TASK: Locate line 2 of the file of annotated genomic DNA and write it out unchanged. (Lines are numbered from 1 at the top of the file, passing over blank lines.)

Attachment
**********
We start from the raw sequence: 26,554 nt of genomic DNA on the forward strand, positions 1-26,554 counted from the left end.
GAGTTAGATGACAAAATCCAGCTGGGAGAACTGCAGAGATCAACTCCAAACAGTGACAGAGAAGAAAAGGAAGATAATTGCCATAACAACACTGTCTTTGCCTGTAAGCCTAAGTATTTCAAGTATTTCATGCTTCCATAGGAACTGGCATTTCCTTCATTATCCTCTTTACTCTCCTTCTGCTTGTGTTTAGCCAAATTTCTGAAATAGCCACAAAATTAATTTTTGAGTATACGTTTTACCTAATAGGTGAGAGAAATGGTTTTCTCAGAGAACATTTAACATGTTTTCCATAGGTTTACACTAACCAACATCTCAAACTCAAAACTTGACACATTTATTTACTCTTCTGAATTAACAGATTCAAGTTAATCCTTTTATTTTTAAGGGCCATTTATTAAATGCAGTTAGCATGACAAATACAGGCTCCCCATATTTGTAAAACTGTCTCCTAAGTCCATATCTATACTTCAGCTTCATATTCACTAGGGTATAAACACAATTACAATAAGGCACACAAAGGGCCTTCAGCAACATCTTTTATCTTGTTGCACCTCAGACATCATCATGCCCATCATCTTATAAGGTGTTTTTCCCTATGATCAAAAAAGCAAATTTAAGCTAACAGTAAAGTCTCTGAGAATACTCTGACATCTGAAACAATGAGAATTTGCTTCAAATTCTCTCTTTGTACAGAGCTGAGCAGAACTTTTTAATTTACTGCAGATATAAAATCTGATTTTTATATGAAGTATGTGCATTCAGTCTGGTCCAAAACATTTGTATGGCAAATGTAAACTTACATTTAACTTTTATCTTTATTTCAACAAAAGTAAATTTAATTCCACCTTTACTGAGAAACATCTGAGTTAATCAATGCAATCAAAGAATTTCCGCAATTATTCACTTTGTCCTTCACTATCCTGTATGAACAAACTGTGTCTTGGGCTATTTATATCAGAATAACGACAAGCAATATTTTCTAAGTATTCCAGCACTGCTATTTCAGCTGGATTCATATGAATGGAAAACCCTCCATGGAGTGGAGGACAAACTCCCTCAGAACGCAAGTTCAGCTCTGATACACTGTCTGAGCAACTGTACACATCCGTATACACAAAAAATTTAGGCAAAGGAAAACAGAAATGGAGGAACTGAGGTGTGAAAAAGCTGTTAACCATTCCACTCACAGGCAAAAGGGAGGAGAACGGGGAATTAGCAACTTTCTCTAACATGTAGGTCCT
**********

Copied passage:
GAGTTAGATGACAAAATCCAGCTGGGAGAACTGCAGAGATCAACTCCAAACAGTGACAGAGAAGAAAAGGAAGATAATTGCCATAACAACACTGTCTTTGCCTGTAAGCCTAAGTATTTCAAGTATTTCATGCTTCCATAGGAACTGGCATTTCCTTCATTATCCTCTTTACTCTCCTTCTGCTTGTGTTTAGCCAAATTTCTGAAATAGCCACAAAATTAATTTTTGAGTATACGTTTTACCTAATAGGTGAGAGAAATGGTTTTCTCAGAGAACATTTAACATGTTTTCCATAGGTTTACACTAACCAACATCTCAAACTCAAAACTTGACACATTTATTTACTCTTCTGAATTAACAGATTCAAGTTAATCCTTTTATTTTTAAGGGCCATTTATTAAATGCAGTTAGCATGACAAATACAGGCTCCCCATATTTGTAAAACTGTCTCCTAAGTCCATATCTATACTTCAGCTTCATATTCACTAGGGTATAAACACAATTACAATAAGGCACACAAAGGGCCTTCAGCAACATCTTTTATCTTGTTGCACCTCAGACATCATCATGCCCATCATCTTATAAGGTGTTTTTCCCTATGATCAAAAAAGCAAATTTAAGCTAACAGTAAAGTCTCTGAGAATACTCTGACATCTGAAACAATGAGAATTTGCTTCAAATTCTCTCTTTGTACAGAGCTGAGCAGAACTTTTTAATTTACTGCAGATATAAAATCTGATTTTTATATGAAGTATGTGCATTCAGTCTGGTCCAAAACATTTGTATGGCAAATGTAAACTTACATTTAACTTTTATCTTTATTTCAACAAAAGTAAATTTAATTCCACCTTTACTGAGAAACATCTGAGTTAATCAATGCAATCAAAGAATTTCCGCAATTATTCACTTTGTCCTTCACTATCCTGTATGAACAAACTGTGTCTTGGGCTATTTATATCAGAATAACGACAAGCAATATTTTCTAAGTATTCCAGCACTGCTATTTCAGCTGGATTCATATGAATGGAAAACCCTCCATGGAGTGGAGGACAAACTCCCTCAGAACGCAAGTTCAGCTCTGATACACTGTCTGAGCAACTGTACACATCCGTATACACAAAAAATTTAGGCAAAGGAAAACAGAAATGGAGGAACTGAGGTGTGAAAAAGCTGTTAACCATTCCACTCACAGGCAAAAGGGAGGAGAACGGGGAATTAGCAACTTTCTCTAACATGTAGGTCCT